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El Niño winter forecast prompts planning

This map shows predicted snow and rainfall over the 2015-16 winter season. Nearly all of Arizona is expected to see more precipitation due to the El Niño effect.<br /><br /><!-- 1upcrlf2 -->Courtesy NOAA

This map shows predicted snow and rainfall over the 2015-16 winter season. Nearly all of Arizona is expected to see more precipitation due to the El Niño effect.<br /><br /><!-- 1upcrlf2 -->Courtesy NOAA

SACRAMENTO, Calif. - Taking no chances with a winter season predicted to be more wintry than usual, the Federal Emergency Management Agency on Wednesday, Dec. 9 released its Severe El Niño Disaster Response plan.

"There aren't many types of disasters capable of impacting all Arizonans, but a strong El Niño could cause flooding, evacuations and power outages anywhere (and everywhere) in the state," Arizona Department of Emergency and Military Affairs Deputy Director Wendy Smith-Reeve said. "It takes a team effort to plan for, respond to and recover from the kinds of widespread consequences being talked about, which is why we're invested in the education and training of and outreach to the whole community."

The report focuses primarily on California, however, data for Arizona is included. It shows that, if anything, El Niño weather patterns are unpredictable. In the 1997-97 season, the strongest El Niño of the century, precipitation for Flagstaff was just 99 percent of normal. However, in 1982-83, the second-strongest, it was a whopping 181 percent of normal.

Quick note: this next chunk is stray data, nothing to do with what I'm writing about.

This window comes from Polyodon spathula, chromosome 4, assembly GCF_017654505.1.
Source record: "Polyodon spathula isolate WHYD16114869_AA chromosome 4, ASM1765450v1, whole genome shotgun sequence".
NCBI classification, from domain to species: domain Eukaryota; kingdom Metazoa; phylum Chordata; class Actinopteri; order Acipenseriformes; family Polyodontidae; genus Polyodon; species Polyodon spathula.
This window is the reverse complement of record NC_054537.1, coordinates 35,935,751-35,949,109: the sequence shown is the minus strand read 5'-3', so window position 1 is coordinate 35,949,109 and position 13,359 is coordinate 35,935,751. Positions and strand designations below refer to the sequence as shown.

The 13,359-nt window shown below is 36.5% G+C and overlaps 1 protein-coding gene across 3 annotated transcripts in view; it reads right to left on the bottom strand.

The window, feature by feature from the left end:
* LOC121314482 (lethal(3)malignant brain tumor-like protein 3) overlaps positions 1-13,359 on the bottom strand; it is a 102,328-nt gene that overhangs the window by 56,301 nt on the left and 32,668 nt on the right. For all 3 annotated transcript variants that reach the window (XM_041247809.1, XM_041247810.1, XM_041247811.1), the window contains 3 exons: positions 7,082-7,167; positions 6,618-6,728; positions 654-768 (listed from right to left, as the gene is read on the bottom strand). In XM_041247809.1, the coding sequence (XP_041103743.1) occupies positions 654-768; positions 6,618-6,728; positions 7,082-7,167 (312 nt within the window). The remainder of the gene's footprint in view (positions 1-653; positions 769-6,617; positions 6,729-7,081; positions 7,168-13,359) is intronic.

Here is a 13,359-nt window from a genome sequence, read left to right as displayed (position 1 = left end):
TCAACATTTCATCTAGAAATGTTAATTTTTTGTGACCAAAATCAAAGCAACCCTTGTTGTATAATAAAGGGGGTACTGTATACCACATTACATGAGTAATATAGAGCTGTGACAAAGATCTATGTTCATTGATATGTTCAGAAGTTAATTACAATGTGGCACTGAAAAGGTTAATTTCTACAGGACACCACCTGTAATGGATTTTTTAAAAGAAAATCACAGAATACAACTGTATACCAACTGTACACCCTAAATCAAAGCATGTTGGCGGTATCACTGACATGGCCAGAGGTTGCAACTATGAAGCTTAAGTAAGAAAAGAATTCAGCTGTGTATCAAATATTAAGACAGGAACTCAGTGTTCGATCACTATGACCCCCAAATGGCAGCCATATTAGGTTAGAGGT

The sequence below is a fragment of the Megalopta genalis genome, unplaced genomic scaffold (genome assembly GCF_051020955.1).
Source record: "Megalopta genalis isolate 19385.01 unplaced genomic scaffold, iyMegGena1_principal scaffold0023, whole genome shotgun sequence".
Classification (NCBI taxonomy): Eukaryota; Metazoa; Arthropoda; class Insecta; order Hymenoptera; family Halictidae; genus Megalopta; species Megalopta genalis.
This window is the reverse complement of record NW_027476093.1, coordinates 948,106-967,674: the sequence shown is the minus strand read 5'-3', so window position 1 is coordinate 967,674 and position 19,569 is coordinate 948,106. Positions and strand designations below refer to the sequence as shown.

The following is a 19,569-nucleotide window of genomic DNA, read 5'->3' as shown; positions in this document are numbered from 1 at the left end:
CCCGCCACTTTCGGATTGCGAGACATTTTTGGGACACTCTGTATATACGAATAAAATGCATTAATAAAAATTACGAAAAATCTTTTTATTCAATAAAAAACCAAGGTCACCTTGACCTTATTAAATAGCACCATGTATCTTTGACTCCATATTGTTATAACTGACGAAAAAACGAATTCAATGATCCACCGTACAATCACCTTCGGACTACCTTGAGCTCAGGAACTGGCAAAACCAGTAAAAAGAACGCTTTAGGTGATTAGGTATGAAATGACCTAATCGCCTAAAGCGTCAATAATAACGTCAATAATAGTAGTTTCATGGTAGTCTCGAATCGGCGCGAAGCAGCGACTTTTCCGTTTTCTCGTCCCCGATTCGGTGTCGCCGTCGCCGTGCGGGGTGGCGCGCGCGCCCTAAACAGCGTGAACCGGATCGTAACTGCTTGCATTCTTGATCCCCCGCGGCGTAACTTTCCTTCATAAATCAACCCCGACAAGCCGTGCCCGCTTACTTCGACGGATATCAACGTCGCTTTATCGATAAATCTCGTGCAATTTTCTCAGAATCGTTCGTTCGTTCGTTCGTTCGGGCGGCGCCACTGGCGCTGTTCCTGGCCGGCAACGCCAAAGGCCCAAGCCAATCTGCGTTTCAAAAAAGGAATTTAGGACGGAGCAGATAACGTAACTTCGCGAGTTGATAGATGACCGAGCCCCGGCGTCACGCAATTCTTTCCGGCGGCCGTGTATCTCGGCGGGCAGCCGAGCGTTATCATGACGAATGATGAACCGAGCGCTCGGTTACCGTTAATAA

"Historically, strong El Niño episodes have featured an increased frequency of occurrence of above-normal precipitation over the state from December-March," the report said.

One hazard the 66-page report mentions is that, after snow falls from the predicted storms, "the state may also face flood risks from rapid snow melt in mountainous areas."

The document outlines how agencies on all levels can coordinate their responses to severe weather's effects.

"Unlike an earthquake or hurricane, flooding impacts may occur over several days and evolve out of and into contiguous jurisdictions," the report said. "For example, water may be receding in an area that is just beginning to flood in another area. Federal response may be in various stages depending on the impacted jurisdiction's physical location."

County Emergency Management spokeswoman Marcie Slay said her agency has plans in place: "One, out of the many preparedness steps the county has taken, has been the purchase of an additional 60,000 sandbags," she said. "The County Emergency Management Office as well as Public Works has been working closely with fire agencies, law enforcement, and Forest Service to place sandbags in convenient locations for residents in the county."

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